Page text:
Syrian and Phoenician diasporas: Inscriptional evidence

Comments: People migrated from Syria and Phoenicia (on the eastern coast of the Mediterranean sea, just north of Israel) to a variety of places, mainly for engaging in shipping and trade, it seems. The inscriptions and monuments  from Delos, an important trading centre, are most impressive. Quite often we find signs that such immigrants continued to honour the ancestral deities of their homelands while also finding a place for themselves in their society of settlement in other ways. The photo in the banner of this site is an example of this.  It is a bilingual (Greek and Palmyrene) dedication from Rome to the Palmyrene “ancestral deities” Aglibol (Moon) and Malakbel (Sun) by Iahari (Heliodoros in the Greek) son of Haliphi from Palmyra in Syria (IGUR I 119-120; 236 CE).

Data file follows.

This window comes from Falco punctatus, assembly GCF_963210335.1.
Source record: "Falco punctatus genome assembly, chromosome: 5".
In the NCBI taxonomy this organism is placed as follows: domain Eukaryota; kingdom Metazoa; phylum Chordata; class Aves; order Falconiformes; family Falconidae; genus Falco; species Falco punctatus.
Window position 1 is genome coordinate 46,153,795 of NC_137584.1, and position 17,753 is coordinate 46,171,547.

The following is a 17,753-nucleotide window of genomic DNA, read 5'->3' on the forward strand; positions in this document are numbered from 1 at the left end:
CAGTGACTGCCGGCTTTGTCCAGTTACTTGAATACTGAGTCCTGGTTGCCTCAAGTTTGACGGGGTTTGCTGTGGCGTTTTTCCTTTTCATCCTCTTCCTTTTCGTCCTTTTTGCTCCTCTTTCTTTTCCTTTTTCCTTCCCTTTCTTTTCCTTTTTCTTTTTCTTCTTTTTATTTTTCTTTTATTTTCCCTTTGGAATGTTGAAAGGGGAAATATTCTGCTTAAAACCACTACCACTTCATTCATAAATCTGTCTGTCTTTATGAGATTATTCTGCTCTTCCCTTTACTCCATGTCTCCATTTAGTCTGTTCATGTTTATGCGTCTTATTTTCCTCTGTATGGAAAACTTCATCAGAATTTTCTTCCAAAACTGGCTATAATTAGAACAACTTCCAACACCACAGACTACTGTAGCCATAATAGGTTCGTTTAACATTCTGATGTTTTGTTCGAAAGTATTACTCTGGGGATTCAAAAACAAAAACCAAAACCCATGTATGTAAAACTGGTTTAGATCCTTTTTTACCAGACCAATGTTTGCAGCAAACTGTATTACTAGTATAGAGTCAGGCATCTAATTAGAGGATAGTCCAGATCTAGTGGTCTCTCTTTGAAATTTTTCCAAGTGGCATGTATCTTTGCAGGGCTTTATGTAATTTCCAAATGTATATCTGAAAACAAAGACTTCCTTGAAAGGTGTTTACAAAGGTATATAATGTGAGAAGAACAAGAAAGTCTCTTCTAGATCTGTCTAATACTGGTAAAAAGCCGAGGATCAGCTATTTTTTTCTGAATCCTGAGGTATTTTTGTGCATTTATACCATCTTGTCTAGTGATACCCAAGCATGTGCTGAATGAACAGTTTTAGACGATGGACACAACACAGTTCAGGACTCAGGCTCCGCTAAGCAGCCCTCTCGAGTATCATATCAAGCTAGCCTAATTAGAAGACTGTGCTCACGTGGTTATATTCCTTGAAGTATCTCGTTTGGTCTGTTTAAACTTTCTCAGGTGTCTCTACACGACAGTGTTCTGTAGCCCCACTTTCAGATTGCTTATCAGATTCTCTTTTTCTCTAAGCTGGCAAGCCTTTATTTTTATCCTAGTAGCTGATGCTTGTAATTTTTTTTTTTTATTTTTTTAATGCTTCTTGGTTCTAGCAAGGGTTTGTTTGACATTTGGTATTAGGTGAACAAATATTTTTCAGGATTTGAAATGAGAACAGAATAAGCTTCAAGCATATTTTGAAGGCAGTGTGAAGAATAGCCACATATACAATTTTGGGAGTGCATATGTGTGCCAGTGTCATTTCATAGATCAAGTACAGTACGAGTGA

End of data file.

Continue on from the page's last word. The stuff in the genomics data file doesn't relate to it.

Syrians was a term used as a self-designation, but “Phoenicians” was most often a Greek-outsider term for a variety of different peoples who would self-identify (by city of origin) as Tyrians, Sidonians, Byblians, and Berytians, as some of the inscriptions here show.

You can read more about Syrian diasporas, including many of these same inscriptions, in Harland’s article  “Other Diasporas: Immigrants, Ethnic Identities, and Acculturation” (link).


Athens and the Piraeus

Delos Island

Other Greek Islands


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